8. Her older sisters are Poke and Share.
  9. Really the best response was the one actually given by her father: "Had it been a boy, we'd have named him Moshe."


By Faith Alone: The Story of Rabbi Yehuda Amital

By Faith Alone: The Story of Rabbi Yehuda Amital
My translation of of R. Amital's bio will be out later this month and can now be pre-ordered. I'm too close to the action to give an objective review, but I think it succeeds in capturing the multifaceted personality of a very unique, complex, and sorely missed individual.


Am Shalem: The Entire Jewish People

  • I've joined up with R. Amsalem's "Am Shalem" movement as a grassroots organizer, working primarily with the movement's English-speaking division. I have some ideas of where to go with this, and I'll update this blog with relevant news. For some background, here's a feature that Aryeh Tepper did on R. Amsalem w/ JID, and here's a brand new article about Anglo activism in the movement. 
  • Email me (adderabbi at gmail) if you're interested in getting on the movement's mailing list, making a donation, or otherwise getting involved.
  • [UPDATE: tHE SHIUR HAS BEEN POSTPONED. i WILL RE-POST ONCE IT'S BEEN RESCHEDULED] R. Amsalem will be speaking at Kehillat Shaarei Yonah Menachem in Modiin on Saturday Night, May 28. Details to follow, but it has been confirmed.
  • From an article that speaks to these issues and certain key fault lines, there is an emerging dispute about whether Lag B'Omer should be celebrated this year on the 33rd or 34th day of the Omer. The reason to postpone is to prevent Shabbat desecration during preparations. The Ashkenazic Haredi authorities are not in favor of postponing, but the Sephardic rabbis generally are. In my opinion, this dispute falls along a fault line of "secessionist Orthodoxy" that goes back to the austritt days of R. Hirsch. Basically, does the halakha address the community of the self-defined faithful, or does it speak to the entire Jewish people (the Am Shalem, if you will). My grandfathers both ministered to the non-observant, and one grandfather studied in the Wurzburg Seminary founded by R. Seligmann Baer Bamberger, the disputant of R. Hirsch on the austritt issue. It is clear where my sympathies lie.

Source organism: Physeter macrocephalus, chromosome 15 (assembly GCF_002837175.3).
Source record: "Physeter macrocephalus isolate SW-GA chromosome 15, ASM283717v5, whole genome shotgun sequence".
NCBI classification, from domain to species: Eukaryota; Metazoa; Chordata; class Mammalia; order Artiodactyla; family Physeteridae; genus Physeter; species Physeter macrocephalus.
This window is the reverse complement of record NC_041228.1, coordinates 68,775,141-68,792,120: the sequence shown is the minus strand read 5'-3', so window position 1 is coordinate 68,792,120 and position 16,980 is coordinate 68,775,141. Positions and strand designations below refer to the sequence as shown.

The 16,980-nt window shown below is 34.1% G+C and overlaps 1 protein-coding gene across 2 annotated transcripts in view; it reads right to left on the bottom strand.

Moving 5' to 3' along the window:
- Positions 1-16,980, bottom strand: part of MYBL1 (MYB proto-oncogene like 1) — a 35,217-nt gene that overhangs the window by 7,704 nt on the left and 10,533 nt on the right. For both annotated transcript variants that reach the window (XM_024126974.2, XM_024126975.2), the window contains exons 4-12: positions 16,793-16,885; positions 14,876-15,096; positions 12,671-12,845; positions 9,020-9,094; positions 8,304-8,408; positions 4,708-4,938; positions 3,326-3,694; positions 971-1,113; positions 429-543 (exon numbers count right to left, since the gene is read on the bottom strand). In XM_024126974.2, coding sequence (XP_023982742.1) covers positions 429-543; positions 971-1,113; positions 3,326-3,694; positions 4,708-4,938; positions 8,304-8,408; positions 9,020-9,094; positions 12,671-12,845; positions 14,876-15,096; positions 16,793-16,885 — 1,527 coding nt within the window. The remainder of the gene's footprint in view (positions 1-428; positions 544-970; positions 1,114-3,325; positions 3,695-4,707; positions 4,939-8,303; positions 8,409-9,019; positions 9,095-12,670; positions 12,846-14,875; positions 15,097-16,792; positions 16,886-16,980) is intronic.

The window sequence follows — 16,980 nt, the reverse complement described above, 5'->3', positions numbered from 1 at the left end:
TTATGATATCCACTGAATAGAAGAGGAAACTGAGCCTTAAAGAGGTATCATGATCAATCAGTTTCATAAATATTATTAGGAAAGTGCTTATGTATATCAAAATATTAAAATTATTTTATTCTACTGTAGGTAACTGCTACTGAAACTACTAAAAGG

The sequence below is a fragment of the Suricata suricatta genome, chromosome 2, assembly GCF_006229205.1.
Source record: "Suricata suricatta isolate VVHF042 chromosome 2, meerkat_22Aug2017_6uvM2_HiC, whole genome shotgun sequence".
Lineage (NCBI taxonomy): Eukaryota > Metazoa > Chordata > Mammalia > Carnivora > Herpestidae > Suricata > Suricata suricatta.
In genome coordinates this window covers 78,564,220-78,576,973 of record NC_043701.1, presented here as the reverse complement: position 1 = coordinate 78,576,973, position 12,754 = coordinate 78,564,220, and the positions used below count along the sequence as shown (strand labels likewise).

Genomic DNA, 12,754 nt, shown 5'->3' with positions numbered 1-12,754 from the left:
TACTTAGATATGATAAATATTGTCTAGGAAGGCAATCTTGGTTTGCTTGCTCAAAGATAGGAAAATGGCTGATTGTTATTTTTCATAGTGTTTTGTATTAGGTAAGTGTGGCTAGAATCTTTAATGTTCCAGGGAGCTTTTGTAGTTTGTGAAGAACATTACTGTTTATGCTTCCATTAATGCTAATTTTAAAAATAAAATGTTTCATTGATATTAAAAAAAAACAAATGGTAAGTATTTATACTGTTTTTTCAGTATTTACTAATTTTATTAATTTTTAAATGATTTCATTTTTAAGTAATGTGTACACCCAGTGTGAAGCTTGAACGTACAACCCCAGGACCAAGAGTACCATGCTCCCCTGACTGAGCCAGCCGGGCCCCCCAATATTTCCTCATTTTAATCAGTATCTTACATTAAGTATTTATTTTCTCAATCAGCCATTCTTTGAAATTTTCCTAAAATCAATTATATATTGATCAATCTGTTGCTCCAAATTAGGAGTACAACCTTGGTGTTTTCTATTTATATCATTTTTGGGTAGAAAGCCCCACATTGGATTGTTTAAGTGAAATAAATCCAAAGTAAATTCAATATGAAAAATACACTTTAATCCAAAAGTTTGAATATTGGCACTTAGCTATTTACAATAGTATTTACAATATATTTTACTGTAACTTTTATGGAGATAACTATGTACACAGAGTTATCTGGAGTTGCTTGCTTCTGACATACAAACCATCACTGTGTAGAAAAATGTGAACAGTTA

• And finally, speaking of my grandparents, I will be giving my annual yahrzeit shiur in memory of my three grandparents who passed away during Sefirat Ha-Omer. The shiur will take place on Tuesday night at 8:30pm at the Glenwood Synagogue in Ramat Modiin (Hashmonaim). The topic is: "A Path through the Graveyard: R. Shimon b. Yochai's Return to Society" - and yes, the topic will very much have to do with the themes discussed earlier in the email.
Two other short notes:
  • According to Blogger, this is my 1000th post.
  • I think I'd really enjoy this album


The Economics of the Maharat

Via TaxProfBlog (HT: @MAHelfand, @menachembutler)

Orthodox Jewish Women and the Parsonage Exemption

Jacob Lewin (J.D. 2011, Cardoozo) has published Note, Orthodox Jewish Women and Eligibility for the Parsonage Exemption, 17 Cardozo J.L. & Gender 139 (2010). Here is the part of the Introduction:
This Note posits that unordained Orthodox Jewish women can only take parsonage when they have an official licensing, which can be satisfied with a theological degree. Part I presents a background of the parsonage exemption as well as the historical debate as to its constitutionality. Part II discusses the scope of the parsonage exemption and the case law that determine eligibility. Part III first introduces Broyde’s approach to the issue of unordained Orthodox Jewish women’s entitlement to parsonage and then presents an evaluation and ultimately a suggestion as to how unordained women can be eligible. This Note ultimately concludes that unordained women can be entitled to the parsonage exemption and that lacking ordination does not bar eligibility when a woman has an official certification to her character as a spiritual leader.
I've been arguing for over 5 years that the matter of somehow accrediting Orthodox women who serve in a pastoral role is one of basic yashrut. The question of whether such a woman should be called rabbi, rabbah, maharat, tanna'it, or anything else is completely secondary. And as has always been the case, halakha is more responsive to economic pressures than it is to ideological movements.